​CBC News interviewed W21C Researcher and PhD Student Nicole Percival about the purchasing of Automated External Defibrillators (AEDS) for home use for an article published in March 5, 2012. Nicole has extensively studied the design of AEDs in our Health Care Human Factors Laboratory.

As cardiac defibrillators become more commonplace in public spaces, some people are even buying the expensive devices for their home.

Demand for the machines is on the rise, said Brianna Welsh, a purchaser at a Calgary medical supply store.

“I’m not sure if it’s that we have an aging population, or that the status of the health of our population, but that could be one of the factors,” she said.

“Definitely I think it will be going up and it has been going up.”

Defibrillators can help save a person who is in cardiac arrest by shocking the heart back into its normal rhythm.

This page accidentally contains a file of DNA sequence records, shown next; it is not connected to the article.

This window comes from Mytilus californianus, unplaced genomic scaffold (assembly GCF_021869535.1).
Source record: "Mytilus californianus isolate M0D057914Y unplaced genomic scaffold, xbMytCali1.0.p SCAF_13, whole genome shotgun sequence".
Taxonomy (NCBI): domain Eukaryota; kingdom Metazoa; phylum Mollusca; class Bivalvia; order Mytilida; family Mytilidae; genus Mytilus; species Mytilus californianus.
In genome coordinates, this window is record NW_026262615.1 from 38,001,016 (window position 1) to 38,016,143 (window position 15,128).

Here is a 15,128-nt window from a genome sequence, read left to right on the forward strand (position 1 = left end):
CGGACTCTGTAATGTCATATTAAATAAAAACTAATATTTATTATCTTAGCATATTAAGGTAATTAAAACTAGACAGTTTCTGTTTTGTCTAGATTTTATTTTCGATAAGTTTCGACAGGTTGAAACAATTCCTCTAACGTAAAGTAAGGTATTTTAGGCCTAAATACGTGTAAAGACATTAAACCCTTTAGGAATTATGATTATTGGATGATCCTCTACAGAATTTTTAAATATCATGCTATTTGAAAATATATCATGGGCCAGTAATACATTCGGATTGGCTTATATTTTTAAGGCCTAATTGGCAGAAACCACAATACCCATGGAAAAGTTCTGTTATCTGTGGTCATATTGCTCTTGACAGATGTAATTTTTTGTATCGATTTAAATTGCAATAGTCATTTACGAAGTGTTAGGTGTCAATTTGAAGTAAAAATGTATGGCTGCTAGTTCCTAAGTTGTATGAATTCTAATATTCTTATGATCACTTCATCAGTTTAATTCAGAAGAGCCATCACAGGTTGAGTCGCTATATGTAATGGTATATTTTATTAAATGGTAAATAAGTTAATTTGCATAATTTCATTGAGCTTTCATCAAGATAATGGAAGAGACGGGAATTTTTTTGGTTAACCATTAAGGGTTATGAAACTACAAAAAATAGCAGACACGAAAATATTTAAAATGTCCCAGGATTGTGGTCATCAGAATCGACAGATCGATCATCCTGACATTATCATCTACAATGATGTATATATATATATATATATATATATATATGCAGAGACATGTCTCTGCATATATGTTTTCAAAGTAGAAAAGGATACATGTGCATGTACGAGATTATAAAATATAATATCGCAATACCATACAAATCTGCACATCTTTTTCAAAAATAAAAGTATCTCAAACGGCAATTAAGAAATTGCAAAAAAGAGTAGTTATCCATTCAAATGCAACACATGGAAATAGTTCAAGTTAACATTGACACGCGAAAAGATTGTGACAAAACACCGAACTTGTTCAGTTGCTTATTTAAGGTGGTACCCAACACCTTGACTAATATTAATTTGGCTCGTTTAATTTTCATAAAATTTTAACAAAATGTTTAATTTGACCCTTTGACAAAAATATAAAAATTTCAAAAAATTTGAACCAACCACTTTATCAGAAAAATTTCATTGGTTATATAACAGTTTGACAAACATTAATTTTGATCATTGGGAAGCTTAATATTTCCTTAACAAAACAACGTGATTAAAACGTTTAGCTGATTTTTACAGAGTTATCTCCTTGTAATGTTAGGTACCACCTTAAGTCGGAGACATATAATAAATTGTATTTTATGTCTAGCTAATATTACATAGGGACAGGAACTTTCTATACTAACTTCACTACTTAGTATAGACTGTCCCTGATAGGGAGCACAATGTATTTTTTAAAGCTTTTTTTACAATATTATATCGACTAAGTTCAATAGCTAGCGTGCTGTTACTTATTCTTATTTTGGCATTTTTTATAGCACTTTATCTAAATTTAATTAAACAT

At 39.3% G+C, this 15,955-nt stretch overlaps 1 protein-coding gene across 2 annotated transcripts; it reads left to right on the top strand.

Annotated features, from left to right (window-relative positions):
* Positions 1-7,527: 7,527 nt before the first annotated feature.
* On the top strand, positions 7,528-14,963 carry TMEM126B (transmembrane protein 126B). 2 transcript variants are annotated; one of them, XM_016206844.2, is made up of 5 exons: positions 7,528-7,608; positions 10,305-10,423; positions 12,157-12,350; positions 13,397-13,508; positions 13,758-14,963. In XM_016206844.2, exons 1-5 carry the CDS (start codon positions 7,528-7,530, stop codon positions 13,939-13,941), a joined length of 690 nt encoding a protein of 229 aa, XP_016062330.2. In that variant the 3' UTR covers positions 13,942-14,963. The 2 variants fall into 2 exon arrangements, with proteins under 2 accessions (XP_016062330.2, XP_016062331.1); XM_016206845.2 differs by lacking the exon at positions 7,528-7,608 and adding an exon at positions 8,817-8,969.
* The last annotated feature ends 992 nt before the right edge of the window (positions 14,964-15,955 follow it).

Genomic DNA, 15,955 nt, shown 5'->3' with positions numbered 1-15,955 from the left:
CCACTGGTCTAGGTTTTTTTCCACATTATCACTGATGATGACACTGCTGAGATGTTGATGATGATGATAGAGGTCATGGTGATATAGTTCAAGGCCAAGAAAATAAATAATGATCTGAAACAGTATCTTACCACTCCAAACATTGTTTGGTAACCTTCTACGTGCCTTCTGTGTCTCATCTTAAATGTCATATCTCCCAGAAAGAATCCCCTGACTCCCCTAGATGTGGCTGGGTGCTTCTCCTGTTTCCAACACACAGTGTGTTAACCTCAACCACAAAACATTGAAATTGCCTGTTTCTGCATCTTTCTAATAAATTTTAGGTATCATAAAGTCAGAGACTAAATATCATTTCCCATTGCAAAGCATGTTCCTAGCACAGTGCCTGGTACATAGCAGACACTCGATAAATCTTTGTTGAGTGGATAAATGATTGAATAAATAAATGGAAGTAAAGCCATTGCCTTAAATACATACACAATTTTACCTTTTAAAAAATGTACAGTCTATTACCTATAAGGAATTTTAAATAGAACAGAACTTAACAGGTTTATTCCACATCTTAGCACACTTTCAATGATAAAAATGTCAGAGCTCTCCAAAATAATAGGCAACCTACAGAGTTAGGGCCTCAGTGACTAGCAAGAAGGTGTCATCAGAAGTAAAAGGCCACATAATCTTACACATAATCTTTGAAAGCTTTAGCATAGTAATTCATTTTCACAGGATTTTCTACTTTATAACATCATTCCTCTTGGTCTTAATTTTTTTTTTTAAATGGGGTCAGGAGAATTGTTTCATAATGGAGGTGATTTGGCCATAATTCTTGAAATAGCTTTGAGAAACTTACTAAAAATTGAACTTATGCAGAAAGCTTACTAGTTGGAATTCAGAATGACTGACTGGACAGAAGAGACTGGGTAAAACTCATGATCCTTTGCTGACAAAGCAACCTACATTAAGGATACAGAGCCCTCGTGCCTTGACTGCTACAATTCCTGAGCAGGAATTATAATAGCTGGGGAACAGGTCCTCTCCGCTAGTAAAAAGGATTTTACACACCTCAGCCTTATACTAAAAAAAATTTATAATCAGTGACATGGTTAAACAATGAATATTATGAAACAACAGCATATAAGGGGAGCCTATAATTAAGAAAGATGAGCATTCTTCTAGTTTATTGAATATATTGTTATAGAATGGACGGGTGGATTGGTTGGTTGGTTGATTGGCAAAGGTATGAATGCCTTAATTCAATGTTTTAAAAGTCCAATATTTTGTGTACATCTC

Drugstores are now stocking them for the health conscious consumer.

But before spending more than $1,300, talk to your doctor to assess whether you need one, said Nicole Percival, who studies defibrillator design at the University of Calgary’s faculty of medicine.

“I think it’s a good idea if you’re high risk population, especially if you can have your family members trained on how to use the defibrillator. Just to have them really comfortable in the use of it in case of an emergency,” she said.

Officials at the Canadian Red Cross agree, but caution consumers that a defibrillator doesn’t replace first aid training.